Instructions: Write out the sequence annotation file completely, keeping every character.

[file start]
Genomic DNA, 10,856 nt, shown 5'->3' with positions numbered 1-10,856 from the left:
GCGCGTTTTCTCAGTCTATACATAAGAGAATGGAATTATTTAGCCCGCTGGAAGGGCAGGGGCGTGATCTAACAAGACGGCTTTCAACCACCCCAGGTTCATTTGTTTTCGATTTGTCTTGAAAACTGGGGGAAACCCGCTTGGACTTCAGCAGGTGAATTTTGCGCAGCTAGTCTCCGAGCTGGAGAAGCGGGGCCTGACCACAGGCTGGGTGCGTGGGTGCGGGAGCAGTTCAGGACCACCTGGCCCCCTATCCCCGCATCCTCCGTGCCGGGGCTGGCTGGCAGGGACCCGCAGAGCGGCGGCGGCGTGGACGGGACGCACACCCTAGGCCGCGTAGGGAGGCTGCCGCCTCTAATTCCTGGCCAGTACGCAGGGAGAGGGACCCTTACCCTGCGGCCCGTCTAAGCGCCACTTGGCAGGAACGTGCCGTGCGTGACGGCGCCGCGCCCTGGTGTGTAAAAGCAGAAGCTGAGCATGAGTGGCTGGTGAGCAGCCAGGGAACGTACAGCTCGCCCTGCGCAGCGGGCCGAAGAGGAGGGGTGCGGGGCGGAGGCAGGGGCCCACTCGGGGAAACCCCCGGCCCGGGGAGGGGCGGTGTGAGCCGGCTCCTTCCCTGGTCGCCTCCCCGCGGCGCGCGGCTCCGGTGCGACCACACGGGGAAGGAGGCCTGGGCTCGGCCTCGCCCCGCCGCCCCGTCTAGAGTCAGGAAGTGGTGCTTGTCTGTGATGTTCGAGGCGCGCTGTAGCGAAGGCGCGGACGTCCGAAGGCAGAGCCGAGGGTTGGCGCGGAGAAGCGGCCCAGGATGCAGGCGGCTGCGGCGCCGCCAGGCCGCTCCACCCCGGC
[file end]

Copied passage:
Genomic DNA, 10,856 nt, shown 5'->3' with positions numbered 1-10,856 from the left:
GCGCGTTTTCTCAGTCTATACATAAGAGAATGGAATTATTTAGCCCGCTGGAAGGGCAGGGGCGTGATCTAACAAGACGGCTTTCAACCACCCCAGGTTCATTTGTTTTCGATTTGTCTTGAAAACTGGGGGAAACCCGCTTGGACTTCAGCAGGTGAATTTTGCGCAGCTAGTCTCCGAGCTGGAGAAGCGGGGCCTGACCACAGGCTGGGTGCGTGGGTGCGGGAGCAGTTCAGGACCACCTGGCCCCCTATCCCCGCATCCTCCGTGCCGGGGCTGGCTGGCAGGGACCCGCAGAGCGGCGGCGGCGTGGACGGGACGCACACCCTAGGCCGCGTAGGGAGGCTGCCGCCTCTAATTCCTGGCCAGTACGCAGGGAGAGGGACCCTTACCCTGCGGCCCGTCTAAGCGCCACTTGGCAGGAACGTGCCGTGCGTGACGGCGCCGCGCCCTGGTGTGTAAAAGCAGAAGCTGAGCATGAGTGGCTGGTGAGCAGCCAGGGAACGTACAGCTCGCCCTGCGCAGCGGGCCGAAGAGGAGGGGTGCGGGGCGGAGGCAGGGGCCCACTCGGGGAAACCCCCGGCCCGGGGAGGGGCGGTGTGAGCCGGCTCCTTCCCTGGTCGCCTCCCCGCGGCGCGCGGCTCCGGTGCGACCACACGGGGAAGGAGGCCTGGGCTCGGCCTCGCCCCGCCGCCCCGTCTAGAGTCAGGAAGTGGTGCTTGTCTGTGATGTTCGAGGCGCGCTGTAGCGAAGGCGCGGACGTCCGAAGGCAGAGCCGAGGGTTGGCGCGGAGAAGCGGCCCAGGATGCAGGCGGCTGCGGCGCCGCCAGGCCGCTCCACCCCGGC